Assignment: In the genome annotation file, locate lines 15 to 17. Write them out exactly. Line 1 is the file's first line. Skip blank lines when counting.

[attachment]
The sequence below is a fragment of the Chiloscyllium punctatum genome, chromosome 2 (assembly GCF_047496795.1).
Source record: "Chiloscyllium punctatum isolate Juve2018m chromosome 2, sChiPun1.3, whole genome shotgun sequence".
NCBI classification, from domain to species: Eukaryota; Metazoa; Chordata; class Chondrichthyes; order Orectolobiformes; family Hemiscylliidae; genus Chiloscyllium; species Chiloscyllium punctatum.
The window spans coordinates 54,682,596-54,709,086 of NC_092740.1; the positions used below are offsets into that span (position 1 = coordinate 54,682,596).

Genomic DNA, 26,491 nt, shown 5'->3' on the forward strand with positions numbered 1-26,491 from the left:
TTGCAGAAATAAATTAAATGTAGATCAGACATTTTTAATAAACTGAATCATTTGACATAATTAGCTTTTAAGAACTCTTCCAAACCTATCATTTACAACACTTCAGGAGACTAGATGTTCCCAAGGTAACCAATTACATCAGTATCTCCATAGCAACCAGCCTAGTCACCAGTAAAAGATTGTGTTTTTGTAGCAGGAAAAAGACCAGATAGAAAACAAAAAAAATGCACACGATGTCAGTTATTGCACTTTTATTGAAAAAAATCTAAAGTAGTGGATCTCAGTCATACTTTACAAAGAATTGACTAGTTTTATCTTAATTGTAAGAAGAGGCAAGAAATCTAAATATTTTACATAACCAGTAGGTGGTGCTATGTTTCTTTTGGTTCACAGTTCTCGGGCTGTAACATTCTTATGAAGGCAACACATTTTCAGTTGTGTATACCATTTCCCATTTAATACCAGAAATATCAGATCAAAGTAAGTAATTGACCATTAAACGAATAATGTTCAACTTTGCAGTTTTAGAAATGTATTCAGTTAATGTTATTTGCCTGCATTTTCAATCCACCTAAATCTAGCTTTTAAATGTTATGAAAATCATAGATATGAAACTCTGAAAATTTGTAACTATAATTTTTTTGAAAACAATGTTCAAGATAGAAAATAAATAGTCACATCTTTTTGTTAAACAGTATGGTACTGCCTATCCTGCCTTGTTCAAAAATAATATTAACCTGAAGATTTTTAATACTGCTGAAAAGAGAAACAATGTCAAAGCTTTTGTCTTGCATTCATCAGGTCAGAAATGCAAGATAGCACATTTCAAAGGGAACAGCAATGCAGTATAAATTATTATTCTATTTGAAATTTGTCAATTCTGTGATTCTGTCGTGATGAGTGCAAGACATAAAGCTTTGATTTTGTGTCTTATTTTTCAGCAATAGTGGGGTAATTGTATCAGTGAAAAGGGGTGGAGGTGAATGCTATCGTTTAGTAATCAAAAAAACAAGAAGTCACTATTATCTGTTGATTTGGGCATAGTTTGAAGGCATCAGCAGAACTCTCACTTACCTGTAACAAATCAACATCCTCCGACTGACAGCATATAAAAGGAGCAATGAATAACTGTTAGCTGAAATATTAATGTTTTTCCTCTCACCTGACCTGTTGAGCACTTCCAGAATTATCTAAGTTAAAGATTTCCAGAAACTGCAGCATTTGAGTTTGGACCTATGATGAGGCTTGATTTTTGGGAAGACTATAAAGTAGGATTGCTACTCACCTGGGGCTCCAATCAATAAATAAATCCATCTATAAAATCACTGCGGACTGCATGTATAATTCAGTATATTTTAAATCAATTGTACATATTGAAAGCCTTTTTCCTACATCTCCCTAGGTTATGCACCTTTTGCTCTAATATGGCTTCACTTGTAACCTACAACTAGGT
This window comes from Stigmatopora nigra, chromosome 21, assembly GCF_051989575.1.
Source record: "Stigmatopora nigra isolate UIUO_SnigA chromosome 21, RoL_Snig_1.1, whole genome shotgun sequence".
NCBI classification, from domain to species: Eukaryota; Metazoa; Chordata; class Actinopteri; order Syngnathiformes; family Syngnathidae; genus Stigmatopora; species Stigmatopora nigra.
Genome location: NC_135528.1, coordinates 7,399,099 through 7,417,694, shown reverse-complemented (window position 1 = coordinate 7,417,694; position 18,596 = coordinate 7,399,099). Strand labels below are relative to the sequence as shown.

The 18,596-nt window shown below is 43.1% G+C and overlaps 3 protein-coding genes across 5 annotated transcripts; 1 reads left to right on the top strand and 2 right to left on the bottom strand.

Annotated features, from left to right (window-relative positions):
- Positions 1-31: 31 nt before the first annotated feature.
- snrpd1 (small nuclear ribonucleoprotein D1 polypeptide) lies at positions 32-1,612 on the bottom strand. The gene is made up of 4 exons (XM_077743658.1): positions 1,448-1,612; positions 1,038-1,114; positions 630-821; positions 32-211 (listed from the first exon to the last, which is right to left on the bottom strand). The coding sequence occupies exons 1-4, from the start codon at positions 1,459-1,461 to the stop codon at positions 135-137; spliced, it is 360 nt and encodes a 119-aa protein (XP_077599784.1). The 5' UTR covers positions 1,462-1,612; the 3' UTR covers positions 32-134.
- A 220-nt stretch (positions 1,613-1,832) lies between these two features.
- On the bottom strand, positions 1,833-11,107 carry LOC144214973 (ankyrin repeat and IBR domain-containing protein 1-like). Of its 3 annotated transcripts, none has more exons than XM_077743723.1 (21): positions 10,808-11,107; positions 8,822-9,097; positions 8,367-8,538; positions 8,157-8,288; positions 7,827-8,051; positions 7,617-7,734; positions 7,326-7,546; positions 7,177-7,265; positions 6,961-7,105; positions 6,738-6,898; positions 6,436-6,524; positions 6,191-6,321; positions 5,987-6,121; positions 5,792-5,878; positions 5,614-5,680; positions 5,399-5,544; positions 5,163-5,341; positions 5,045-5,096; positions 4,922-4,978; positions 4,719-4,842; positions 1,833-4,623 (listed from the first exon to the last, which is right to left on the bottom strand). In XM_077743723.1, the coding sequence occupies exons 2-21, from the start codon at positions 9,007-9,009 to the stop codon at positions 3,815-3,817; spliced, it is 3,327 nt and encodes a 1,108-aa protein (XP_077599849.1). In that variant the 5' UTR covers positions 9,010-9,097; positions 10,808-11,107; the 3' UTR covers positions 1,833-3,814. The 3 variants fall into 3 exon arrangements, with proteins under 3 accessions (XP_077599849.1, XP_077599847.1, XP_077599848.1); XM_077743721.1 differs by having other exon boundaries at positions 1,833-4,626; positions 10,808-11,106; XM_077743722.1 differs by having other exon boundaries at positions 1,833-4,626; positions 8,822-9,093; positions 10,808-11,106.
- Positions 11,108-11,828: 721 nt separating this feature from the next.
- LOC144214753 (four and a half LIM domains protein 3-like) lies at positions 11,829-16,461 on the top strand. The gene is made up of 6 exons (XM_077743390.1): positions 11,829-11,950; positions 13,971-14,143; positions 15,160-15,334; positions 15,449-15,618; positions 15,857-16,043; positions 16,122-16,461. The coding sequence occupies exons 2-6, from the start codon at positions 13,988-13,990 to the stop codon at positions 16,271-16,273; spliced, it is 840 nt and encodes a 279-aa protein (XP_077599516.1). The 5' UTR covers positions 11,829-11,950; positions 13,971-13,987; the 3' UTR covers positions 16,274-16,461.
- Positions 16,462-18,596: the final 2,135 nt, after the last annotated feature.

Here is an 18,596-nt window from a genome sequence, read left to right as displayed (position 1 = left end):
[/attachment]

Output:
- A 220-nt stretch (positions 1,613-1,832) lies between these two features.
- On the bottom strand, positions 1,833-11,107 carry LOC144214973 (ankyrin repeat and IBR domain-containing protein 1-like). Of its 3 annotated transcripts, none has more exons than XM_077743723.1 (21): positions 10,808-11,107; positions 8,822-9,097; positions 8,367-8,538; positions 8,157-8,288; positions 7,827-8,051; positions 7,617-7,734; positions 7,326-7,546; positions 7,177-7,265; positions 6,961-7,105; positions 6,738-6,898; positions 6,436-6,524; positions 6,191-6,321; positions 5,987-6,121; positions 5,792-5,878; positions 5,614-5,680; positions 5,399-5,544; positions 5,163-5,341; positions 5,045-5,096; positions 4,922-4,978; positions 4,719-4,842; positions 1,833-4,623 (listed from the first exon to the last, which is right to left on the bottom strand). In XM_077743723.1, the coding sequence occupies exons 2-21, from the start codon at positions 9,007-9,009 to the stop codon at positions 3,815-3,817; spliced, it is 3,327 nt and encodes a 1,108-aa protein (XP_077599849.1). In that variant the 5' UTR covers positions 9,010-9,097; positions 10,808-11,107; the 3' UTR covers positions 1,833-3,814. The 3 variants fall into 3 exon arrangements, with proteins under 3 accessions (XP_077599849.1, XP_077599847.1, XP_077599848.1); XM_077743721.1 differs by having other exon boundaries at positions 1,833-4,626; positions 10,808-11,106; XM_077743722.1 differs by having other exon boundaries at positions 1,833-4,626; positions 8,822-9,093; positions 10,808-11,106.
- Positions 11,108-11,828: 721 nt separating this feature from the next.